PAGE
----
By Owen Tedford
We’ve reached the end of another NFL season and that means that it’s time for the playoffs. The 12 teams have been decided with the Patriots, Chiefs, Steelers, Texans, Raiders, and Dolphins representing the AFC and the Cowboys, Falcons, Seahawks, Packers, Giants, and Lions representing the NFC. Every team has had their share of ups and downs but they’ve all made it to the final stage where records mean nothing and all that matters is what they do going forward, as this is what will make them remembered.
by Elliot Tan
It’s safe to say the Giants aren’t the giants of the NFL any more. Just two years removed from winning the Super Bowl, Big Blue is 0-4 and last in the NFC East. Unceremoniously off to their worst start of the season since 1987, hope is fading in the locker room, as Antrel Rolle’s bold claim for a 12-0 finish has been met with minimal support and considerable doubt.
The blame for this frankly horrible start has been placed everywhere on the team, from the porous defense to the injured offensive line, from the inconsistent Manning to the non-existent Pierre-Paul, and from the drop-happy Hakeem Nicks to the play-calling of Tom Coughlin. With all this considered, turnovers are the main culprit for this Giants team. Since these turnovers can be improved upon and reduced, its impact on the Giants’ losing streak should be examined closely.
Over the course of four games, 6 fumbles have been lost and 10 interceptions have been thrown for a total of 16 turnovers. To give you some perspective, Eli Manning only threw 15 interceptions all season in 2012-2013. He’s already thrown 2/3 of that total this year and they have only played ¼ of their games. Their turnovers stand in stark comparison to the meager 7 turnovers committed by Giants opponents. The Giants’ turnovers resulted in 328 total yards gained by opposing teams, as well as 46 points scored against the Giants off of turnovers.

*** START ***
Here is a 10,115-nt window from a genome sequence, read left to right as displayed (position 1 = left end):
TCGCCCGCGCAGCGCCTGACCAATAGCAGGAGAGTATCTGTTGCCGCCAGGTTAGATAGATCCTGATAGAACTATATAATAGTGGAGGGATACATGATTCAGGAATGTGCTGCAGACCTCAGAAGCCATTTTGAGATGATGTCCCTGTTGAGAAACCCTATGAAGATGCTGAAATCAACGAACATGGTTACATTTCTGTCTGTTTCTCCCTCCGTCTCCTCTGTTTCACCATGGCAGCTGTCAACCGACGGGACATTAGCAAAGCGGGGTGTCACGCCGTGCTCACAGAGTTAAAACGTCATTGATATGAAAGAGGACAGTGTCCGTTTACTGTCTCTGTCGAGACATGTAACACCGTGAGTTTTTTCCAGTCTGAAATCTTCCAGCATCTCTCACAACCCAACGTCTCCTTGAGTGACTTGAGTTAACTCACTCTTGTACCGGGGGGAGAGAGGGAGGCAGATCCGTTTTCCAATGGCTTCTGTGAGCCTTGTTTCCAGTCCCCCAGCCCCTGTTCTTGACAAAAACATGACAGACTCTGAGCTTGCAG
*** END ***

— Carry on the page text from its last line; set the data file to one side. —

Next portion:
The Giants have had a recovery rate of rushing fumbles lower than the 2012 league average of recovery rate (39.7%) in both 2012 (16.7%) and 2013 (0%). However, last year the Giants only fumbled a total of 6 times all season, while this season 3 fumbles have already occurred through 4 games. This sets the Giants on pace for 12 total fumbles in the 2013 season, or double 2012’s total fumbles. If the Giants’ low recovery rate persists, this does not bode well for the team’s chances of turning their season around. However, fumble recoveries are often “lucky” chance plays so hopefully this pace does not turn into reality, and Coughlin can convince his players to hold onto the football like its their 2012 Lombardi trophy.
Three out of six lost fumbles resulted in touchdowns, while 3 touchdowns and 2 touchbacks have resulted from the 10 interceptions. This puts the chance of opposing teams scoring points against the Giants on a turnover at an unfortunate 50%. But, since turnovers can be mitigated, it is comfortable to state that the yardage and points that the Giants gave their opponents can be deemed “preventable” or “flukey”.
The yardage gained from turnovers amounts to 25.19% of total yardage of opponents, and the points scored off turnovers amounts to 31.5% of total points scored against the Giants. While eliminating turnovers completely still would not have given the Giants wins against the Redskins, the Panthers and the Chiefs, this is still an absurdly high amount of preventable yards and points.
After being benched for his two lost fumbles in the opener against the Cowboys, running back David Wilson has done much better with ball security. Not to say he’s been very effective on the ground, with his 130 total yards on 38 attempts and a whopping 0 touchdowns. However, hope remains that after fixing his fumbling issues, Wilson can gain confidence and improve his running game behind a questionable O-line.
Meanwhile, the interceptions by Eli have largely been blamed on the offensive line, which is definitely warranted. At times it has looked as though Eli is not playing with an offensive line, with defenders swarming him at will. However, Eli has become one of four quarterbacks to throw at least 7 picks in two games since 1970. This rate is unnecessarily high, but is an issue which can be improved upon in future games. Coughlin absolutely needs to get Manning focused if the Giants want to win another game this season.
Come on Eli, your brother hasn’t even thrown a pick yet.